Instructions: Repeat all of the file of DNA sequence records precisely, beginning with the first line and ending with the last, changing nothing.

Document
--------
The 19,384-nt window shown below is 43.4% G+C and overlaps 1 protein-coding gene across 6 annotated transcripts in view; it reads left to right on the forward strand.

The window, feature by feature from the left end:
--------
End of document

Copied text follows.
The 19,384-nt window shown below is 43.4% G+C and overlaps 1 protein-coding gene across 6 annotated transcripts in view; it reads left to right on the forward strand.

The window, feature by feature from the left end: